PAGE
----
He wasn’t doing that without assurances of a bigger deal.
Carmichael Dave of KHTK Sports Sacramento:
Marc Stein of The New York Times:
That’s a lot of money for Barnes, who’s a fine starting forward but hardly a standout.
He’s comfortable with the ball in his hands, shoots well from distance and capably defends bigger players in small-ball lineups. He’s also a legitimate small forward in a league thin at that position.
But his defense at small forward is mediocre. He rarely draws fouls. He doesn’t create much for others. For all his touches, he just generates passably efficient shots for himself – a skill that raises a team’s floor but limits its ceiling.
His role was reduced after Sacramento traded for him last season. He showed he could fit in and raise his shooting percentages with less usage. But is that player worth $22 million per year?
Maybe for the Kings. They’ve had such a hard time luring free agents and have plenty of money to spend. The 27-year-old Barnes can still fit with their younger core of De'Aaron Fox, Buddy Hield, Marvin Bagley III and Bogdan Bogdanovic.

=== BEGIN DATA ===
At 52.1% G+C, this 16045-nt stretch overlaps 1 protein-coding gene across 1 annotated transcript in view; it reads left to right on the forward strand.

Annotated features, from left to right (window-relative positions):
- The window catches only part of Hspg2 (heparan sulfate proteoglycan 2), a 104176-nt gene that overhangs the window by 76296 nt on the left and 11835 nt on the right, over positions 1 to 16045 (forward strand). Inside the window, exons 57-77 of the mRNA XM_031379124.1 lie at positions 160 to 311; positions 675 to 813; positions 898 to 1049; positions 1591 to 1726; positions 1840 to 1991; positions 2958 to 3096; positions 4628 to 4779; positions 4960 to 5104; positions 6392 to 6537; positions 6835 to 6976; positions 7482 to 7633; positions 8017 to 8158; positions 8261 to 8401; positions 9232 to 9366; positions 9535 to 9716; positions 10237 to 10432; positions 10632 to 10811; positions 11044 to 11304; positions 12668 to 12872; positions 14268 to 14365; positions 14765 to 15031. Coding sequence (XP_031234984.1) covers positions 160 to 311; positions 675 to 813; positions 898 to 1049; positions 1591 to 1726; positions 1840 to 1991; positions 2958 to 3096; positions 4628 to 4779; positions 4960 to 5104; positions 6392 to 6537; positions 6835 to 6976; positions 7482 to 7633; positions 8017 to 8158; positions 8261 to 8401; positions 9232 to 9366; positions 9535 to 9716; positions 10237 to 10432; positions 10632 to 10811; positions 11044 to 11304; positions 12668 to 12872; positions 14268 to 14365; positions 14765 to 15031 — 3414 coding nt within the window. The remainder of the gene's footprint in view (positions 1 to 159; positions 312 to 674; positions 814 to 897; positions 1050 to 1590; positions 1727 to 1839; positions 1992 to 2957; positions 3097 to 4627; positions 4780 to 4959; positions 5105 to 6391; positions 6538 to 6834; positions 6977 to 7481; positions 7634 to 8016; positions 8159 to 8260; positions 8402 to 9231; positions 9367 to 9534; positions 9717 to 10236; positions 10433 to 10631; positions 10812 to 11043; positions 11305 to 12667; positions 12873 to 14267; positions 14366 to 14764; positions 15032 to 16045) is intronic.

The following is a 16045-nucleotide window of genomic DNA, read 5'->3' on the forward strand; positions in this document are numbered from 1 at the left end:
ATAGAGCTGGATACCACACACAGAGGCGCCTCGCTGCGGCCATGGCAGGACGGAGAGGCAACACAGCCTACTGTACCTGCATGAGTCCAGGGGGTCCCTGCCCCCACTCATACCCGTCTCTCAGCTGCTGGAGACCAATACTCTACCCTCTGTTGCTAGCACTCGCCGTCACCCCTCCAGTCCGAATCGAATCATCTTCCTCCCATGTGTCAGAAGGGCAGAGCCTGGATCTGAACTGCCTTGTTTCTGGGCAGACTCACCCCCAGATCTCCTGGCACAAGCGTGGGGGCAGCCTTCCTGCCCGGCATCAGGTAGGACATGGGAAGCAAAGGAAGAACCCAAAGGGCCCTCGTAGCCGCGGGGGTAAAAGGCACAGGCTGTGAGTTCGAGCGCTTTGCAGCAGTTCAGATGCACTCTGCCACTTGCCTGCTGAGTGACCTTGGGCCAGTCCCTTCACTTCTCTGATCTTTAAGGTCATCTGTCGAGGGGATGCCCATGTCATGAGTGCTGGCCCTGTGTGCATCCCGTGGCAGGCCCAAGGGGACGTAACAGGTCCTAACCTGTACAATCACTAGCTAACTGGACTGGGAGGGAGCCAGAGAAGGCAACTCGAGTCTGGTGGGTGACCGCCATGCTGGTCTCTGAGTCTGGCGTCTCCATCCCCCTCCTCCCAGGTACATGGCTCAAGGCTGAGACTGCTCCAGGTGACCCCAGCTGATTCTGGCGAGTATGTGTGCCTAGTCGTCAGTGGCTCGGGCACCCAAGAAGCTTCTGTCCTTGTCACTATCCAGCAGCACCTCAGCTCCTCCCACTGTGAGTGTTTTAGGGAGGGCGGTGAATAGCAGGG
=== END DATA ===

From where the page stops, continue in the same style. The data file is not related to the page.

If Barnes gets $88 million over four years, his starting salary could range from $19,642,857 to $25 million. That’d leave Sacramento with about about $35 million-$41 million in cap space. Can the Kings spend that much productively now? It might make sense to frontload Barnes’ contract. Paying him more this season would allow greater flexibility down the road.
Of course, this is all relative. Signing Barnes for $88 million over four years doesn’t exactly show Sacramento is overly concerned with long-term flexibility.